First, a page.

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Sunday, 07 February 2016 23:37

Andy J. Egan Co. to capitalize on Army’s push for waste-to-energy

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Grand Rapids-based Andy J. Egan Co. partnered with Sierra Energy of California on a waste-to-energy project at the U.S. Army’s Fort Hunter Liggett. The goal for the project was to use off-the-shelf components to ensure the sophisticated system could be easily replicated, said Pat Heffron, the director of fabrication at Andy Egan. Grand Rapids-based Andy J. Egan Co. partnered with Sierra Energy of California on a waste-to-energy project at the U.S. Army’s Fort Hunter Liggett. The goal for the project was to use off-the-shelf components to ensure the sophisticated system could be easily replicated, said Pat Heffron, the director of fabrication at Andy Egan. COURTESY PHOTO

GRAND RAPIDS — A West Michigan custom fabricator believes its partnership with a California energy company could fuel revenue growth this year and beyond.

Andy J. Egan Co. Inc. of Grand Rapids won a contract in late November 2015 with Davis, Calif.-based Sierra Energy to assist in building a waste-to-energy gasification plant at the U.S. Army’s Fort Hunter Liggett, about 80 miles south of Monterey.

Executives at Andy Egan are confident that the technology, which is engineered to be modular and easily integrated into existing infrastructure, will drive at least a 10-percent jump in revenue in 2016 alone, said Pat Heffron, director of fabrication at Andy Egan.

“This is a modular system that’s intended for growth nationwide and worldwide,” Heffron said. “As we learn from the results and once it’s proven at this scale at Fort Hunter Liggett, it’s going to be what we anticipate to be a high demand. Our intent is to build many projects with this technology.”

Heffron believes the contract with Sierra Energy has the potential to drive “significant” revenue growth for the company as the technology is implemented elsewhere.

The company that employs 300 workers in West Michigan had annual sales of $55 million last year with approximately 15 percent stemming from its fabrication business.

Andy Egan’s contract with the Army comes as the U.S. military pushes forward with a commitment for on-site electricity production at military bases and a pledge to minimize waste generation.

Specifically, Andy Egan will engineer and manufacture the heating and cooling system that’s used to fire, cool and clean the gas, Heffron said. The system will integrate generic, off-the-shelf air-separation equipment — technology that pulls pure oxygen from ambient air — into the gasification system, allowing it to be constructed anywhere with limited customization required, said Rashael Parker, chief marketing officer at Sierra Energy.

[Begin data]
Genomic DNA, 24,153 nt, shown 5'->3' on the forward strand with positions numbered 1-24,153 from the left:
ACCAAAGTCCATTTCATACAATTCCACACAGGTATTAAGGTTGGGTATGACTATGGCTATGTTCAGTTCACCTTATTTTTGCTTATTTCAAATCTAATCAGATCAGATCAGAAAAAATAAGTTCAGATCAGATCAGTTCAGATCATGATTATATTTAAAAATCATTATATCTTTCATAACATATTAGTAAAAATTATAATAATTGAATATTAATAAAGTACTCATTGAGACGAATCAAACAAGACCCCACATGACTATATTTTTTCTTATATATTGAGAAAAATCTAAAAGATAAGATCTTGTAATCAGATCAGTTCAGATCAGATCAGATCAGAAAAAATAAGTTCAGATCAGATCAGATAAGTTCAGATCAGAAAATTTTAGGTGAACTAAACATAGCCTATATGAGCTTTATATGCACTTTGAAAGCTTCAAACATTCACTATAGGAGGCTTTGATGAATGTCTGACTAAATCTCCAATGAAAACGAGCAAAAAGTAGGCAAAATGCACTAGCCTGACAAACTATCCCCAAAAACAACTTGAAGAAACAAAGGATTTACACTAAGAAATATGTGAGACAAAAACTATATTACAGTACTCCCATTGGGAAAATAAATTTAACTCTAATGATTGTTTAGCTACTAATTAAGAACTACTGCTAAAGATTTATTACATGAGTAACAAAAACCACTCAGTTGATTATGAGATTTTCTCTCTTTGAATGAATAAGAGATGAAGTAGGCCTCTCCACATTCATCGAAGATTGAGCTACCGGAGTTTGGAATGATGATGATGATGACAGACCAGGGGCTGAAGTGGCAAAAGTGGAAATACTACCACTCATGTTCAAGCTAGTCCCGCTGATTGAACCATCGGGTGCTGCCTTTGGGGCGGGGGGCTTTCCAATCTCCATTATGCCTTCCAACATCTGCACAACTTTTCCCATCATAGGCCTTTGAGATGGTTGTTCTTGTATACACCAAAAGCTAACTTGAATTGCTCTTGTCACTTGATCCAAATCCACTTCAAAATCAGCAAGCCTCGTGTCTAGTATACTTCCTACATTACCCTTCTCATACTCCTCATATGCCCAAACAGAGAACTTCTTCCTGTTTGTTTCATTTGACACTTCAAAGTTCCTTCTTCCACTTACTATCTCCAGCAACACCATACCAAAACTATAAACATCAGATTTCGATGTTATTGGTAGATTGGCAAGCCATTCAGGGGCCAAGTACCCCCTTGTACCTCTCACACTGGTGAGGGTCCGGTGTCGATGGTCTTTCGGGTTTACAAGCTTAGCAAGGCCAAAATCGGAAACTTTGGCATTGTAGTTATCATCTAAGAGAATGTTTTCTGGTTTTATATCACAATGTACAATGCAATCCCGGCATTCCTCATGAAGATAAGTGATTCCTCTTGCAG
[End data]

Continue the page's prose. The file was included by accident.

Executives at both Andy Egan and Sierra Energy hope the technology’s flexibility and its ease of integration with existing infrastructure will also yield further military contracts in the years ahead.


BUILDING LONG-TERM RELATIONSHIPS

Founded in 1919, Andy Egan formed a fabrication shop in 1999 to complement the mechanical contracting and construction side of its business. The company also spun off its custom sheet metal department into a union shop, Walker Custom Sheet Metal LLC, in 2010. However, the owners shut down that company at the end of 2015, citing the retirement of a key project manager.

Over nearly a century in business, Andy Egan has focused on cultivating long-term relationships to drive growth, according to executives.

“Because we’ve been around for so long, we get a lot of opportunities — it’s just deciding which ones are the best fit for our company,” said President Andy Jasper.

That focus on long-term relationships eventually led the company to its current contract with Sierra Energy.

After sending out requests for proposals across the country and internationally, Sierra Energy chose Andy J. Egan Co. to work on the project based on the firm’s reputation and experience in the heating-and-cooling industry, Parker said.

Andy Egan also committed to sending engineering and support staff to California to assist with the equipment-integration process.


THE TECHNOLOGY

Compared to traditional waste-to-energy technology, gasification does not create energy by burning the actual waste, which can include any type of material that is not radioactive. Instead, the process injects a mixture of pure oxygen and steam to heat the material to approximately 4,000 degrees Fahrenheit, Parker said.

When the pure oxygen hits the carbon in the waste, it creates a thermochemical reaction that breaks down the material without combusting it and releases burnable gas that is then captured.

Sierra Energy patented how, where, when and the quantity of oxygen and steam it injects under its technology, which is known as FastOx gasification.

The U.S. Army increasingly has adopted waste-to-energy technology into its operations in a bid to reach net-zero status for waste production, energy usage and water consumption, Parker said. Beyond the environmental and cost benefits, the net-zero program could also reduce troop casualties on fuel convoys traveling to forward operating bases as those facilities become energy independent.

The U.S. Department of Defense and California Energy Commission financed the project at Fort Hunter Liggett. The facility will join five other U.S. Army bases around the country with gasification technology.

“Biofuels are being harvested from the earth and that is creating all kinds of environmental issues,” Parker said. “What’s great about gasification is that it’s using materials already here and avoiding the landfill.”

Read 4915 times Last modified on Monday, 08 February 2016 13:52

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